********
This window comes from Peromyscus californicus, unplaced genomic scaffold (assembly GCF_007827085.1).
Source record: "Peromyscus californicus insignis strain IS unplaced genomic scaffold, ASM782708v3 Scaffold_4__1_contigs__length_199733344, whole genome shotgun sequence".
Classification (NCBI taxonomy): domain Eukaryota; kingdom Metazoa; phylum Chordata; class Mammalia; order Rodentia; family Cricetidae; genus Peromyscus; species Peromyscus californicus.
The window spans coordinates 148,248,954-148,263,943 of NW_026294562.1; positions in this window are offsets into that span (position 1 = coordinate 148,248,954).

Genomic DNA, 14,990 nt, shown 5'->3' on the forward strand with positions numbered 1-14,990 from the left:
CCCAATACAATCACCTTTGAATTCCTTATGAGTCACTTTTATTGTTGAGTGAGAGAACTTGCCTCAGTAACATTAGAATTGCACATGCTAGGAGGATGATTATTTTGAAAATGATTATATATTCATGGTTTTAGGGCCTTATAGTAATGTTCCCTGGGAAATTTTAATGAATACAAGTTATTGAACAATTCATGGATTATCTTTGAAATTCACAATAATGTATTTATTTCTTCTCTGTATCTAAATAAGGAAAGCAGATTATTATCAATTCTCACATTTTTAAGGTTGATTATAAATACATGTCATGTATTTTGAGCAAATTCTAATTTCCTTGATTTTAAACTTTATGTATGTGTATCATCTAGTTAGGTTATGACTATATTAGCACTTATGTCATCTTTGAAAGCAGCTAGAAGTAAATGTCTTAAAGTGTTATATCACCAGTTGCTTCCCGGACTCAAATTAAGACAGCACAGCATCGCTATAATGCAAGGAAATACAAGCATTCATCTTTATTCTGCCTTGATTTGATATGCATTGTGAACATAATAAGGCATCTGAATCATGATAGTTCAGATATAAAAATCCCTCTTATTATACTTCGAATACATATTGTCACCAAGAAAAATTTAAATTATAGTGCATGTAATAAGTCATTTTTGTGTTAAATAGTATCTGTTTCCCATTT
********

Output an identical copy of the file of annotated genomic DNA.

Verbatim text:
This window comes from Peromyscus californicus, unplaced genomic scaffold (assembly GCF_007827085.1).
Source record: "Peromyscus californicus insignis strain IS unplaced genomic scaffold, ASM782708v3 Scaffold_4__1_contigs__length_199733344, whole genome shotgun sequence".
Classification (NCBI taxonomy): domain Eukaryota; kingdom Metazoa; phylum Chordata; class Mammalia; order Rodentia; family Cricetidae; genus Peromyscus; species Peromyscus californicus.
The window spans coordinates 148,248,954-148,263,943 of NW_026294562.1; positions in this window are offsets into that span (position 1 = coordinate 148,248,954).

Genomic DNA, 14,990 nt, shown 5'->3' on the forward strand with positions numbered 1-14,990 from the left:
CCCAATACAATCACCTTTGAATTCCTTATGAGTCACTTTTATTGTTGAGTGAGAGAACTTGCCTCAGTAACATTAGAATTGCACATGCTAGGAGGATGATTATTTTGAAAATGATTATATATTCATGGTTTTAGGGCCTTATAGTAATGTTCCCTGGGAAATTTTAATGAATACAAGTTATTGAACAATTCATGGATTATCTTTGAAATTCACAATAATGTATTTATTTCTTCTCTGTATCTAAATAAGGAAAGCAGATTATTATCAATTCTCACATTTTTAAGGTTGATTATAAATACATGTCATGTATTTTGAGCAAATTCTAATTTCCTTGATTTTAAACTTTATGTATGTGTATCATCTAGTTAGGTTATGACTATATTAGCACTTATGTCATCTTTGAAAGCAGCTAGAAGTAAATGTCTTAAAGTGTTATATCACCAGTTGCTTCCCGGACTCAAATTAAGACAGCACAGCATCGCTATAATGCAAGGAAATACAAGCATTCATCTTTATTCTGCCTTGATTTGATATGCATTGTGAACATAATAAGGCATCTGAATCATGATAGTTCAGATATAAAAATCCCTCTTATTATACTTCGAATACATATTGTCACCAAGAAAAATTTAAATTATAGTGCATGTAATAAGTCATTTTTGTGTTAAATAGTATCTGTTTCCCATTT